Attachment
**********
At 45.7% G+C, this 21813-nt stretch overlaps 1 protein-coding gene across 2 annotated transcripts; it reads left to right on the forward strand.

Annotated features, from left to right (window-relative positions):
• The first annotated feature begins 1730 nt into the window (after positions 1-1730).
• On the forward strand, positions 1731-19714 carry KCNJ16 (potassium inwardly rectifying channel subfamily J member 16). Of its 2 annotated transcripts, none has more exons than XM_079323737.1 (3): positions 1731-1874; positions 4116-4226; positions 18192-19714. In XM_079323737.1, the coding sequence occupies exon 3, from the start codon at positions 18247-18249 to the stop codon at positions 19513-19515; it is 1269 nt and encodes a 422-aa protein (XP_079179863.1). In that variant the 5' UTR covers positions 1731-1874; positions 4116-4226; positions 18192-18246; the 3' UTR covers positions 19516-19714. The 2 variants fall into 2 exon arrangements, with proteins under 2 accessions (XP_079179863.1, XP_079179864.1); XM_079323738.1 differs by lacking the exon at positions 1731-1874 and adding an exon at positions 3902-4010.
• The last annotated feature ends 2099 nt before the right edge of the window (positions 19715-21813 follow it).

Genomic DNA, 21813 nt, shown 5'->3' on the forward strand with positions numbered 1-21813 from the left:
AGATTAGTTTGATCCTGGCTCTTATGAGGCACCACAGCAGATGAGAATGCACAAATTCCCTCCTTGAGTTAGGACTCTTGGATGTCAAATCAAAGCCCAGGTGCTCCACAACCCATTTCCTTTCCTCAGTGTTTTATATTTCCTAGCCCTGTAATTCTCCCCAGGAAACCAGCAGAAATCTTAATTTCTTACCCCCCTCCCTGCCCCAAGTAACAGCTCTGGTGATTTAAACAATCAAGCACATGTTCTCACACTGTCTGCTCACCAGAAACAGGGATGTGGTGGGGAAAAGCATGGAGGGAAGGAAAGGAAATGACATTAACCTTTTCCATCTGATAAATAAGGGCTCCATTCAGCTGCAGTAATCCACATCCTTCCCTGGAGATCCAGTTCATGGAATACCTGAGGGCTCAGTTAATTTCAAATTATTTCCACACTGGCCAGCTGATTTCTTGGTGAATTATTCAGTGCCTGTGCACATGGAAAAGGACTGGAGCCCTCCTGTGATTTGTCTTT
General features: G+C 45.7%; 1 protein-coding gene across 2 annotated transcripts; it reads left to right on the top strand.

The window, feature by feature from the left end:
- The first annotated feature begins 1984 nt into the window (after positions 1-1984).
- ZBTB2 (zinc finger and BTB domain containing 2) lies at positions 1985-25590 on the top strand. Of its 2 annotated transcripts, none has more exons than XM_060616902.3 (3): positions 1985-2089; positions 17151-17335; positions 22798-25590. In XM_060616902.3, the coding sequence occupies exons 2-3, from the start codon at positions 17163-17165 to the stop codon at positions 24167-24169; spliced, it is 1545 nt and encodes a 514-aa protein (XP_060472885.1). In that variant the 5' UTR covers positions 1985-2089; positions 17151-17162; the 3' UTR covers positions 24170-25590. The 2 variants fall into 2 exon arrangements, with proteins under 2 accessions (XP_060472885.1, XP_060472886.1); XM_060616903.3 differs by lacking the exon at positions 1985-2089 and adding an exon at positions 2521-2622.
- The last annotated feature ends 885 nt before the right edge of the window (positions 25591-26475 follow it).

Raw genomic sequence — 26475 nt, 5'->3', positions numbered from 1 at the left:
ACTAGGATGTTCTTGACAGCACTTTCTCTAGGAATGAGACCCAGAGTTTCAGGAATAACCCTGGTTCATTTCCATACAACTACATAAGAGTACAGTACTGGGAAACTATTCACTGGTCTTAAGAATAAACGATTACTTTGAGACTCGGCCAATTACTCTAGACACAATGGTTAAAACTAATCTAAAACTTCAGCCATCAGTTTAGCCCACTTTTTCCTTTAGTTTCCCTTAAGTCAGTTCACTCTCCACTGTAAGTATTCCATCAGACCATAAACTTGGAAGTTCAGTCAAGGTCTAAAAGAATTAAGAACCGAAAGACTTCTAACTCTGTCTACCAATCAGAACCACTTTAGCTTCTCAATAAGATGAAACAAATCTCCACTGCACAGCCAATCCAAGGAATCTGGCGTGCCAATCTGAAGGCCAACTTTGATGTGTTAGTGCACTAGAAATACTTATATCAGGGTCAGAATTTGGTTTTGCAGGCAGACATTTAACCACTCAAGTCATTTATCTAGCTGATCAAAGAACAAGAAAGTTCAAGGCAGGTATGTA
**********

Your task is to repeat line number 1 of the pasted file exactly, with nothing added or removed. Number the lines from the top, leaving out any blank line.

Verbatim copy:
At 45.7% G+C, this 21813-nt stretch overlaps 1 protein-coding gene across 2 annotated transcripts; it reads left to right on the forward strand.